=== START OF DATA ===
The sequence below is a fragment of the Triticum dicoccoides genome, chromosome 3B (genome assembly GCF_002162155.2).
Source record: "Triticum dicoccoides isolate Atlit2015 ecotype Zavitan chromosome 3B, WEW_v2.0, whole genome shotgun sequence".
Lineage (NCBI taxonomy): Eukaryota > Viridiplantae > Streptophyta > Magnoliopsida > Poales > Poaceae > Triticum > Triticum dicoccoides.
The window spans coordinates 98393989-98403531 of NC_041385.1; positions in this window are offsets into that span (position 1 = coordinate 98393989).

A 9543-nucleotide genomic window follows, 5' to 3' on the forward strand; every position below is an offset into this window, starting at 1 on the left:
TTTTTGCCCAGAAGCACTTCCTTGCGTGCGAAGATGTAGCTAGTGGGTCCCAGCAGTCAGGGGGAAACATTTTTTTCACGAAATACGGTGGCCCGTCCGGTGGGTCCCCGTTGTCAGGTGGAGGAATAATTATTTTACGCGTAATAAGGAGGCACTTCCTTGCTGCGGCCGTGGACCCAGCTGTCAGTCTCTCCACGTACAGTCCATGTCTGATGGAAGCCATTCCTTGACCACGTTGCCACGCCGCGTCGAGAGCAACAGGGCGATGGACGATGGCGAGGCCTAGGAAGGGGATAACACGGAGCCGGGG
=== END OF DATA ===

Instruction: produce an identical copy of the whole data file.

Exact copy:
The sequence below is a fragment of the Triticum dicoccoides genome, chromosome 3B (genome assembly GCF_002162155.2).
Source record: "Triticum dicoccoides isolate Atlit2015 ecotype Zavitan chromosome 3B, WEW_v2.0, whole genome shotgun sequence".
Lineage (NCBI taxonomy): Eukaryota > Viridiplantae > Streptophyta > Magnoliopsida > Poales > Poaceae > Triticum > Triticum dicoccoides.
The window spans coordinates 98393989-98403531 of NC_041385.1; positions in this window are offsets into that span (position 1 = coordinate 98393989).

A 9543-nucleotide genomic window follows, 5' to 3' on the forward strand; every position below is an offset into this window, starting at 1 on the left:
TTTTTGCCCAGAAGCACTTCCTTGCGTGCGAAGATGTAGCTAGTGGGTCCCAGCAGTCAGGGGGAAACATTTTTTTCACGAAATACGGTGGCCCGTCCGGTGGGTCCCCGTTGTCAGGTGGAGGAATAATTATTTTACGCGTAATAAGGAGGCACTTCCTTGCTGCGGCCGTGGACCCAGCTGTCAGTCTCTCCACGTACAGTCCATGTCTGATGGAAGCCATTCCTTGACCACGTTGCCACGCCGCGTCGAGAGCAACAGGGCGATGGACGATGGCGAGGCCTAGGAAGGGGATAACACGGAGCCGGGG